The P-35 above is on display at the US Airforce Museum .
The P-35, one of the forerunners of the Republic P-47, was the first single-seat, all-metal pursuit plane with retractable landing gear and enclosed cockpit to go into regular service with the U.S. Army Air Corps. The Army accepted 76 P-35s in 1937-38 and assigned 75 to the 1st Pursuit Group Selfridge Field, Michigan.
The Japanese Navy ordered 20 of a two-seat version of the P-35 in 1938, the only American-built planes used operationally by a Japanese squadron during WW II. Sweden also purchased 60 improved single-seat EP-106s, but a second order for 60 was taken over by the U.S. Army in 1940 and designated P-35As. Most were assigned to the 17th and 20th Pursuit Squadrons in the Phillipines; all were lost in action early in the war.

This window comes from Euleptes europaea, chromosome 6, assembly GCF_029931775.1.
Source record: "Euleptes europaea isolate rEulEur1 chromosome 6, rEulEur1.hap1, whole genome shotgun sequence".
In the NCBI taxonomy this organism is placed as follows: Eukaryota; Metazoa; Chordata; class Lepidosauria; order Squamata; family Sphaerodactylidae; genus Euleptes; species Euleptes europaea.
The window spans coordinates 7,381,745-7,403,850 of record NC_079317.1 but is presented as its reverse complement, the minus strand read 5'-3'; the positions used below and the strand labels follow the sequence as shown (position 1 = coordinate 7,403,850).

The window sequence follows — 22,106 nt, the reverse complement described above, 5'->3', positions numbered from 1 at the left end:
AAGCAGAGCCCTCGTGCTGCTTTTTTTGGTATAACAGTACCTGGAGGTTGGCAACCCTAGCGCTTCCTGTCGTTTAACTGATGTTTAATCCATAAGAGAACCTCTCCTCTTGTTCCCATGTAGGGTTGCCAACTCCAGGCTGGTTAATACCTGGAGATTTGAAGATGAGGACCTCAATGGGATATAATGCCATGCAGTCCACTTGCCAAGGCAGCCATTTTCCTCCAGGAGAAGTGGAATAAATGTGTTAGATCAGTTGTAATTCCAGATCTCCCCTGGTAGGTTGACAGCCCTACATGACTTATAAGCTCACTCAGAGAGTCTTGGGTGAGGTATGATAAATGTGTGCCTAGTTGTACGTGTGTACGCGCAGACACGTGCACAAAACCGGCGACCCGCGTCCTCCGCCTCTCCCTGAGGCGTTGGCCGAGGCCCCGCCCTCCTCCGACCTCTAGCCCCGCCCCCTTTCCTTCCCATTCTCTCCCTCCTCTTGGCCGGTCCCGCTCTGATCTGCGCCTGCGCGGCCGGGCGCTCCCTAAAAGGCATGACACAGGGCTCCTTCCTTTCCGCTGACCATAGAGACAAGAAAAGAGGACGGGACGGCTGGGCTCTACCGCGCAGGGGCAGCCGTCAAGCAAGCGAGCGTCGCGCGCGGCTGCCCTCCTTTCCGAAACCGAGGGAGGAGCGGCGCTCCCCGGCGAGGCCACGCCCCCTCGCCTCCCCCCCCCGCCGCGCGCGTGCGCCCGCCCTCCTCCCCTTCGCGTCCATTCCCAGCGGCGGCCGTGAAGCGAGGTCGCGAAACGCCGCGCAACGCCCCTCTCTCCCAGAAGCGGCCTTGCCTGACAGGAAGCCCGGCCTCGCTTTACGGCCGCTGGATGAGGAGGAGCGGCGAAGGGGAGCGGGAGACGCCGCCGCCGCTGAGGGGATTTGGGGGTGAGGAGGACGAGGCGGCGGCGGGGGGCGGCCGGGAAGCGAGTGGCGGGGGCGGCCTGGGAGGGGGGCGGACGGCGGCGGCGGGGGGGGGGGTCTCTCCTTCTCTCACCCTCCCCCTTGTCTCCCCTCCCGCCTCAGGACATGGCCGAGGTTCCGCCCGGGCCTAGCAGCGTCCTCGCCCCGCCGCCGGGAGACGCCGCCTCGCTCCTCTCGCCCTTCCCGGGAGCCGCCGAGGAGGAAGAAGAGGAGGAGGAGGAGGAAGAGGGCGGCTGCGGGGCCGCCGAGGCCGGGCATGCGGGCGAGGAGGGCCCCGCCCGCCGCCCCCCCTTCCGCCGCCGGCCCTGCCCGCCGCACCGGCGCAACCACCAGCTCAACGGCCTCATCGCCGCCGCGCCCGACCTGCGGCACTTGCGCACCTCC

In 1935 Race pilot Lee Miles talked deSeversky the designer of the P-35 into letting him fly a new float amphibian designated as:"SEV-3" in the Thompson race and won fith place money.The plane later set a world speed record for amphibians at 230.4 mph. Two civilian versions of the Seversky P-35,designated as "SEV-S2" were raced in the 1937 Thompson Trophy race and caused quite a stir.New rules went into effect for the 1938 race aimed at curbing the take over by advanced military planes such as the Seversky P-35.
In 1938 Jacqueline Cochran won the Bendix Trophy race flying a Seversky P-35 AP-7.
Maximum speed: 280 mph.
Cruising speed: 260 mph.
Range: 625 miles
Service Ceiling: 30,600 ft.
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